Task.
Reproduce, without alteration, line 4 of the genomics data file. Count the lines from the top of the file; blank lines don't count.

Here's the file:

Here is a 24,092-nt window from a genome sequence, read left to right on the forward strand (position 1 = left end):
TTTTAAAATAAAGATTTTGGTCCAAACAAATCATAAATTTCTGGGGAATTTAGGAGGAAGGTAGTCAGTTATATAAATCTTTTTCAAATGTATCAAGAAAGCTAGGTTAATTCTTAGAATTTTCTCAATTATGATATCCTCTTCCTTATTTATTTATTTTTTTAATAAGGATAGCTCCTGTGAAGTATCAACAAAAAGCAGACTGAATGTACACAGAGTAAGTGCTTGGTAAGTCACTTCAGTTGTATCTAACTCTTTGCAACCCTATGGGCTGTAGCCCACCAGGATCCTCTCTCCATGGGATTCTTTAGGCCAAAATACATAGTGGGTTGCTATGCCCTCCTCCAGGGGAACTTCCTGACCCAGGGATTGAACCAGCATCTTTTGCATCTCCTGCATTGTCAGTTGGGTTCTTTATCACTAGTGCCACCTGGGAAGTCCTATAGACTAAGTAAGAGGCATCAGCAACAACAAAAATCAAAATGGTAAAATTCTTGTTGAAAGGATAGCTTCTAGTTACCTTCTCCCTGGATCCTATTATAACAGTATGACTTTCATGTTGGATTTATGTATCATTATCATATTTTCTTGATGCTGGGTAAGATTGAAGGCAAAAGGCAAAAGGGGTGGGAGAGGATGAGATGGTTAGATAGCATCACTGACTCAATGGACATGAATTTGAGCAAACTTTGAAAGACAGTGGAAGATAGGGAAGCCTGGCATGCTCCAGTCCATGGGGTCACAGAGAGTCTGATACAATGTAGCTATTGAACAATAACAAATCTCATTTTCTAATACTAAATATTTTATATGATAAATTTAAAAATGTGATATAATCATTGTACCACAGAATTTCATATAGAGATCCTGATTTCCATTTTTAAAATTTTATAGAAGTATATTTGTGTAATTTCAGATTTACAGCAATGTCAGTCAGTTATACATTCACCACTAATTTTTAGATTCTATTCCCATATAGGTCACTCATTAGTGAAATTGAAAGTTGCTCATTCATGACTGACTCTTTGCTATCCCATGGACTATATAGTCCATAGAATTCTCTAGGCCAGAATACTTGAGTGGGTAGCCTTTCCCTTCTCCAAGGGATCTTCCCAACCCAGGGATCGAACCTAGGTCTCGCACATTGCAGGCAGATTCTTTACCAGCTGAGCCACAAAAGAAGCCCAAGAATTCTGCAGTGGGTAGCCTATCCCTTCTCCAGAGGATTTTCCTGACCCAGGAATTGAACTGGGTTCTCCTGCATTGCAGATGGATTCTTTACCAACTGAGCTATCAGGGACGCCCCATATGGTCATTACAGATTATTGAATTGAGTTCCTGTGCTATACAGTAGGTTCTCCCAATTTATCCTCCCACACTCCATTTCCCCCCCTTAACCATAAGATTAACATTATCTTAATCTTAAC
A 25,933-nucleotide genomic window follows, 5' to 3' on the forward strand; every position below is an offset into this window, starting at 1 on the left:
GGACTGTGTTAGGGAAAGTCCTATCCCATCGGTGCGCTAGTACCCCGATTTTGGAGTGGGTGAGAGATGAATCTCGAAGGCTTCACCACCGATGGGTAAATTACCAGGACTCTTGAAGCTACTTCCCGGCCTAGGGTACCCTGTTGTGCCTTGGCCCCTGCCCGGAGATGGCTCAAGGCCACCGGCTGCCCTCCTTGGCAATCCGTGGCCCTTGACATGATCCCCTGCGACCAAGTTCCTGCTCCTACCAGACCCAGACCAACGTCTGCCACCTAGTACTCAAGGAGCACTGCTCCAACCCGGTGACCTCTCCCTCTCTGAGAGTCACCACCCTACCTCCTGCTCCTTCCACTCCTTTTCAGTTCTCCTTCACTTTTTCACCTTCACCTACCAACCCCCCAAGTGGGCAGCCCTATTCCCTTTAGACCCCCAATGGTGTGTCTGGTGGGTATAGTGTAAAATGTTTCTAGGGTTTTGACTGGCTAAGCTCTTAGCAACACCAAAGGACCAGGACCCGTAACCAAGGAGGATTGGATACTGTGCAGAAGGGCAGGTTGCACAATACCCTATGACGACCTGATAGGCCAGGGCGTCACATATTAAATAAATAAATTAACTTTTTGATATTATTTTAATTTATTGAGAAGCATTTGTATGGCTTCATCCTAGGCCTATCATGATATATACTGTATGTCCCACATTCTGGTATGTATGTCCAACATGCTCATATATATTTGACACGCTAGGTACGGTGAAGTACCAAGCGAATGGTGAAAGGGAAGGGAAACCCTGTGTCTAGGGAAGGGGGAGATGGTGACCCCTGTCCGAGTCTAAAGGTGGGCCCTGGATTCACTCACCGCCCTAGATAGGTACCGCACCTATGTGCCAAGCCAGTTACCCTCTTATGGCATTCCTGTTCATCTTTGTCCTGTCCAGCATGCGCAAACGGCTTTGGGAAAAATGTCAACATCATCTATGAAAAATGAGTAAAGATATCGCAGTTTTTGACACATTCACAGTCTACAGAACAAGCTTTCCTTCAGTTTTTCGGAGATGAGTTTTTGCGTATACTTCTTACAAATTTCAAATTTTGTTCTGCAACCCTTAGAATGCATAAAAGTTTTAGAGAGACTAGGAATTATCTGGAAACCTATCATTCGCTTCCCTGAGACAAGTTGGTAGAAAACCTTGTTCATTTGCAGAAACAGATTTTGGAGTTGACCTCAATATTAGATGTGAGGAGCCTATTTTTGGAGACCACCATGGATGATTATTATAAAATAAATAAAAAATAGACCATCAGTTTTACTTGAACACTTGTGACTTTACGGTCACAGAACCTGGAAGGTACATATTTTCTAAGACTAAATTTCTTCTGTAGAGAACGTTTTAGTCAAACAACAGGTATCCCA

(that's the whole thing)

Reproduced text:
GGACTGTGTTAGGGAAAGTCCTATCCCATCGGTGCGCTAGTACCCCGATTTTGGAGTGGGTGAGAGATGAATCTCGAAGGCTTCACCACCGATGGGTAAATTACCAGGACTCTTGAAGCTACTTCCCGGCCTAGGGTACCCTGTTGTGCCTTGGCCCCTGCCCGGAGATGGCTCAAGGCCACCGGCTGCCCTCCTTGGCAATCCGTGGCCCTTGACATGATCCCCTGCGACCAAGTTCCTGCTCCTACCAGACCCAGACCAACGTCTGCCACCTAGTACTCAAGGAGCACTGCTCCAACCCGGTGACCTCTCCCTCTCTGAGAGTCACCACCCTACCTCCTGCTCCTTCCACTCCTTTTCAGTTCTCCTTCACTTTTTCACCTTCACCTACCAACCCCCCAAGTGGGCAGCCCTATTCCCTTTAGACCCCCAATGGTGTGTCTGGTGGGTATAGTGTAAAATGTTTCTAGGGTTTTGACTGGCTAAGCTCTTAGCAACACCAAAGGACCAGGACCCGTAACCAAGGAGGATTGGATACTGTGCAGAAGGGCAGGTTGCACAATACCCTATGACGACCTGATAGGCCAGGGCGTCACATATTAAATAAATAAATTAACTTTTTGATATTATTTTAATTTATTGAGAAGCATTTGTATGGCTTCATCCTAGGCCTATCATGATATATACTGTATGTCCCACATTCTGGTATGTATGTCCAACATGCTCATATATATTTGACACGCTAGGTACGGTGAAGTACCAAGCGAATGGTGAAAGGGAAGGGAAACCCTGTGTCTAGGGAAGGGGGAGATGGTGACCCCTGTCCGAGTCTAAAGGTGGGCCCTGGATTCACTCACCGCCCTAGATAGGTACCGCACCTATGTGCCAAGCCAGTTACCCTCTTATGGCATTCCTGTTCATCTTTGTCCTGTCCAGCATGCGCAAACGGCTTTGGGAAAAATGTCAACATCATCTATGAAAAATGAGTAAAGATATCGCAGTTTTTGACACATTCACAGTCTACAGAACAAGCTTTCCTTCAGTTTTTCGGAGATGAGTTTTTGCGTATACTTCTTACAAATTTCAAATTTTGTTCTGCAACCCTTAGAATGCATAAAAGTTTTAGAGAGACTAGGAATTATCTGGAAACCTATCATTCGCTTCCCTGAGACAAGTTGGTAGAAAACCTTGTTCATTTGCAGAAACAGATTTTGGAGTTGACCTCAATATTAGATGTGAGGAGCCTATTTTTGGAGACCACCATGGATGATTATTATAAAATAAATAAAAAATAGACCATCAGTTTTACTTGAACACTTGTGACTTTACGGTCACAGAACCTGGAAGGTACATATTTTCTAAGACTAAATTTCTTCTGTAGAGAACGTTTTAGTCAAACAACAGGTATCCCA